The Former Minister of Health, Onyebuchi Chukwu, has said that Nigeria was losing N175 billion annually to medical tourism.
Mr. Chukwu made the claim at opening ceremony of the 2017 Faculty of Clinical Sciences 10th Faculty Week & Scientific Conference, Obafemi Awolowo University, Ile-Ife, on Tuesday, with theme: “Medical Tourism in Nigeria”.
He said that the wasted fund was more than 50 per cent of the proposed total budget for 2018 for the federal health sector.
According to him, the health sector is being denied the much needed funding which is affecting its development.
“Skill proficiency becomes a victim as both trainers and trainees are not exposed to enough cases and of course quality of care ultimately suffers.
“As outbound medical tourism gradually becomes the preference of patients, the local sector loses the confidence of the populace resulting in low esteem and loss of morale among the health personnel,” he said.
He called on federal government to support the health sector by providing standard medical equipment that will compete with those found outside Nigeria, so that people will partronise local medical facilities.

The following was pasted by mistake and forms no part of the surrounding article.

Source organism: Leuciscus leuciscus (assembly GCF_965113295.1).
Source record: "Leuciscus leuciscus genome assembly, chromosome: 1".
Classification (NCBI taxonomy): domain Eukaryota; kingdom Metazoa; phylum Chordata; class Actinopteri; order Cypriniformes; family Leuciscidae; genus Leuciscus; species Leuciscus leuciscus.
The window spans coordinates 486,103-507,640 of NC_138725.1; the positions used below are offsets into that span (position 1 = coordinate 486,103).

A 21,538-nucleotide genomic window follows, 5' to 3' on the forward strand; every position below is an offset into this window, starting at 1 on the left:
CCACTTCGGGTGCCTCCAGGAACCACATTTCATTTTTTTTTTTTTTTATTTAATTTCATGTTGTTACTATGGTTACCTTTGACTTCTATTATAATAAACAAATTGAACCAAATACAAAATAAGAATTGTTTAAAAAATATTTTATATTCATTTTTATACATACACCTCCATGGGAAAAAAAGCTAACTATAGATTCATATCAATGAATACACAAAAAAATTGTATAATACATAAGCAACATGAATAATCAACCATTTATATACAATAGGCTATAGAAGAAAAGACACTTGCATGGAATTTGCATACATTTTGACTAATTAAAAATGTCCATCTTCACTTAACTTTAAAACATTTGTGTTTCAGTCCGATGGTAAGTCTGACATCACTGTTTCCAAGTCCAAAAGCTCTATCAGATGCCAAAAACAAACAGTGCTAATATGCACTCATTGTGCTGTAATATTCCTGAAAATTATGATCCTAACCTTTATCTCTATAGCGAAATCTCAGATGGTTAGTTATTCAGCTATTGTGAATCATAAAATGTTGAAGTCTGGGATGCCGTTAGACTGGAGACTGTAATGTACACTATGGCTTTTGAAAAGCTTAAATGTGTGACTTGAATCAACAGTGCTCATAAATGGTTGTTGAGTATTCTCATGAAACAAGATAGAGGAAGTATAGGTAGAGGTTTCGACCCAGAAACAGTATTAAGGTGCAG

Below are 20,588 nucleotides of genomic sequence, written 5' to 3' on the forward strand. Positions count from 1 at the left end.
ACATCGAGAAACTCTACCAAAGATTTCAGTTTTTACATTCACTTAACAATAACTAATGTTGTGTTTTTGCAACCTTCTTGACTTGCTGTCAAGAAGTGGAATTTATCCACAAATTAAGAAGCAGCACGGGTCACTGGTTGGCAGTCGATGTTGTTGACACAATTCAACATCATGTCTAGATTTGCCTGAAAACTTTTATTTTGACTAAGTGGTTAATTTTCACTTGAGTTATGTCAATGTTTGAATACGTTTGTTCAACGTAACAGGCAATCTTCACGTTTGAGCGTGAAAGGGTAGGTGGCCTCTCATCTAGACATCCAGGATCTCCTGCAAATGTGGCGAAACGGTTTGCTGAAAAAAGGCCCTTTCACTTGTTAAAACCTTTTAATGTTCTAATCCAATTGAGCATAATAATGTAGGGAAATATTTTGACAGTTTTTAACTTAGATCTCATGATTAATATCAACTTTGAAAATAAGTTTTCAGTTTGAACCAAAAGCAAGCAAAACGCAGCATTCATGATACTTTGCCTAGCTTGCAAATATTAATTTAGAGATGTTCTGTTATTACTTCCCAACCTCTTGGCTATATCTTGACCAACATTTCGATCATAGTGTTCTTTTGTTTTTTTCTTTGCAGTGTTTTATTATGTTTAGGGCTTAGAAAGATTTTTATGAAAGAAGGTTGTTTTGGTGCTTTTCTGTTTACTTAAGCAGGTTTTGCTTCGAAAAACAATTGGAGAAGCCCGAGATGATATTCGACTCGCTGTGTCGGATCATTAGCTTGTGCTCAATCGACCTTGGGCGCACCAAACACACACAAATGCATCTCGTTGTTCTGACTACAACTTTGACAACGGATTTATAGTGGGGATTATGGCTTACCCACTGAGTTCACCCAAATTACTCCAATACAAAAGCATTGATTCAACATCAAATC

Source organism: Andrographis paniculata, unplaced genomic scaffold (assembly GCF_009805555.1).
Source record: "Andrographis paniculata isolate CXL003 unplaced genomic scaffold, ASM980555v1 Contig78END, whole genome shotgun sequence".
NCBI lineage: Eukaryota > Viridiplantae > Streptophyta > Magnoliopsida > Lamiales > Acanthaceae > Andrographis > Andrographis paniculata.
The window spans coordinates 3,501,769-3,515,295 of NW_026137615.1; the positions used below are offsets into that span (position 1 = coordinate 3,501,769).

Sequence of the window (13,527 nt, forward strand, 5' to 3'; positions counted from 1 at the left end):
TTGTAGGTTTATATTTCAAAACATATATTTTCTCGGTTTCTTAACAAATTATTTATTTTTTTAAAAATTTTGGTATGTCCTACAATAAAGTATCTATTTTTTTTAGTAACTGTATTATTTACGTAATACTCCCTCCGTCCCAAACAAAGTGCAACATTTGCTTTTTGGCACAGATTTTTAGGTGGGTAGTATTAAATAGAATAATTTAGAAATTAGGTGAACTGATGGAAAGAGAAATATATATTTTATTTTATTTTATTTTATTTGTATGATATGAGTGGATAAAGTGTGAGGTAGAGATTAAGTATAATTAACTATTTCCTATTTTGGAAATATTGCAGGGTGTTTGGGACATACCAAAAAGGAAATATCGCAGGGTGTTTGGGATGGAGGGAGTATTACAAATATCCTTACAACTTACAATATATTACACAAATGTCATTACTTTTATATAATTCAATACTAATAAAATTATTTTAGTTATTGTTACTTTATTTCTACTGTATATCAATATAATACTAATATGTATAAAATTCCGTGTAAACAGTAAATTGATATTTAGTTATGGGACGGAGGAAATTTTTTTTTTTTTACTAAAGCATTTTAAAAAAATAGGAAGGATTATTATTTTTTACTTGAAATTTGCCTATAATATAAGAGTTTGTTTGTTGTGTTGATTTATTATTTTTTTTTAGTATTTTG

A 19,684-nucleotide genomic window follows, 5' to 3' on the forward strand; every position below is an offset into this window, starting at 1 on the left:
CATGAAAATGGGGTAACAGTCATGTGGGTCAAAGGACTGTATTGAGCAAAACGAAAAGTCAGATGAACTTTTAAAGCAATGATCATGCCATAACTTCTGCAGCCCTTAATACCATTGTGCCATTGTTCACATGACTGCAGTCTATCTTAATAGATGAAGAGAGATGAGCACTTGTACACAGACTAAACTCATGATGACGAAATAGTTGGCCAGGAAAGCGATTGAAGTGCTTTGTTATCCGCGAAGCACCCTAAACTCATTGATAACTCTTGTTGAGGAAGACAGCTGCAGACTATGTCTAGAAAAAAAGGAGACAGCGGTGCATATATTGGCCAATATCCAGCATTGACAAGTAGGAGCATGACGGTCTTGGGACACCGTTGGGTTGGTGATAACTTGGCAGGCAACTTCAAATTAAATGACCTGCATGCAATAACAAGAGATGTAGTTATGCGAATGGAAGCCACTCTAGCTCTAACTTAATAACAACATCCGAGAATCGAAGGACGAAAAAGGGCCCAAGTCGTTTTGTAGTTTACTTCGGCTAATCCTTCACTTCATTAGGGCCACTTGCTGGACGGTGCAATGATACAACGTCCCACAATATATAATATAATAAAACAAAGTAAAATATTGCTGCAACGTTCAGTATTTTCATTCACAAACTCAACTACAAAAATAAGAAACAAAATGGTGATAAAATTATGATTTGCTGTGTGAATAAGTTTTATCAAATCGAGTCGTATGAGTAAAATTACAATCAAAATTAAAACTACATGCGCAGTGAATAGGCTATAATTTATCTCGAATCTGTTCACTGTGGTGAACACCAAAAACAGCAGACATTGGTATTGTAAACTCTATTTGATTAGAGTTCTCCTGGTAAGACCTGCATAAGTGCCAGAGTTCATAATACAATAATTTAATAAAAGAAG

Also, Akin Ogunbiyi, the Group Chairman, Mutual Benefits Assurance PLC, Lagos, called on federal government to address the issue of medical tourism.
Mr. Ogunbiyi said that Nigeria leaders needed to release enough fund and provide modern equipment that would boost the health sector.
He added that Nigeria has competent profesdionals that are qualified to treat all ailments, and called on the government to standardise the health sector.
In her remarks, the Dean, Faculty of Clinical Sciences, OAU, Ife, Bernice Adegbehingbe, said the theme of the week was carefully selected because of the realisation that medical tourism was a threat to the delivery health care services.
She canvassed public private partnerships in funding of highly sophisticated diagnosis tools, adding that development of innovative procedures and treatment must also be encouraged.
The Dean said a lot of advancement had been introduced into health care delivery service across the nation, but awareness was generally low due to restriction on advertisements.
She urged the government to allow medical practitioners to educate Nigerians on services they offer as obtained in foreign medical centres.
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